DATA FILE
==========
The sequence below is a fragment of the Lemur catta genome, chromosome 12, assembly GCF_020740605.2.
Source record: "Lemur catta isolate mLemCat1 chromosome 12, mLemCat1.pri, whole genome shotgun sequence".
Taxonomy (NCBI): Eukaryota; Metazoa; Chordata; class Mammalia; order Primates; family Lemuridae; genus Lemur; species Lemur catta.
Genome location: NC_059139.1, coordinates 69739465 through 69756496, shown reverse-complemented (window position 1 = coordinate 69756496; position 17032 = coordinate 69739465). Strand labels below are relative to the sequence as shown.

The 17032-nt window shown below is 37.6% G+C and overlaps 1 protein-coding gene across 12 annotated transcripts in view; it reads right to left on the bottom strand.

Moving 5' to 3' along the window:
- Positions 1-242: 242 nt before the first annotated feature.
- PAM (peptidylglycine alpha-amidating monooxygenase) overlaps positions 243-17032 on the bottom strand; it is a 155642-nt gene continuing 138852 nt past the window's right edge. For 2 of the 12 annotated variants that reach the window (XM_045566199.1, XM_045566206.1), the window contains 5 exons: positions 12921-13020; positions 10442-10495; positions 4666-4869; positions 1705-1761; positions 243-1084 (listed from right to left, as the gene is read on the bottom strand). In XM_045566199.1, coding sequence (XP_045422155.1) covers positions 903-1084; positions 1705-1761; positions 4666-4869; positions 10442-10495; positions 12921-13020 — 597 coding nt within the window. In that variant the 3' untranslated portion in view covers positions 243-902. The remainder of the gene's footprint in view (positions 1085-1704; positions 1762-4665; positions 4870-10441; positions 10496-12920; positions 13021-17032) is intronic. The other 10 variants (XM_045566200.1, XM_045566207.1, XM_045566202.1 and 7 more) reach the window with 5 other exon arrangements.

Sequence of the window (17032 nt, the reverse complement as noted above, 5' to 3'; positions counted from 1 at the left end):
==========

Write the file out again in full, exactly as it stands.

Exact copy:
The sequence below is a fragment of the Lemur catta genome, chromosome 12, assembly GCF_020740605.2.
Source record: "Lemur catta isolate mLemCat1 chromosome 12, mLemCat1.pri, whole genome shotgun sequence".
Taxonomy (NCBI): Eukaryota; Metazoa; Chordata; class Mammalia; order Primates; family Lemuridae; genus Lemur; species Lemur catta.
Genome location: NC_059139.1, coordinates 69739465 through 69756496, shown reverse-complemented (window position 1 = coordinate 69756496; position 17032 = coordinate 69739465). Strand labels below are relative to the sequence as shown.

The 17032-nt window shown below is 37.6% G+C and overlaps 1 protein-coding gene across 12 annotated transcripts in view; it reads right to left on the bottom strand.

Moving 5' to 3' along the window:
- Positions 1-242: 242 nt before the first annotated feature.
- PAM (peptidylglycine alpha-amidating monooxygenase) overlaps positions 243-17032 on the bottom strand; it is a 155642-nt gene continuing 138852 nt past the window's right edge. For 2 of the 12 annotated variants that reach the window (XM_045566199.1, XM_045566206.1), the window contains 5 exons: positions 12921-13020; positions 10442-10495; positions 4666-4869; positions 1705-1761; positions 243-1084 (listed from right to left, as the gene is read on the bottom strand). In XM_045566199.1, coding sequence (XP_045422155.1) covers positions 903-1084; positions 1705-1761; positions 4666-4869; positions 10442-10495; positions 12921-13020 — 597 coding nt within the window. In that variant the 3' untranslated portion in view covers positions 243-902. The remainder of the gene's footprint in view (positions 1085-1704; positions 1762-4665; positions 4870-10441; positions 10496-12920; positions 13021-17032) is intronic. The other 10 variants (XM_045566200.1, XM_045566207.1, XM_045566202.1 and 7 more) reach the window with 5 other exon arrangements.

Sequence of the window (17032 nt, the reverse complement as noted above, 5' to 3'; positions counted from 1 at the left end):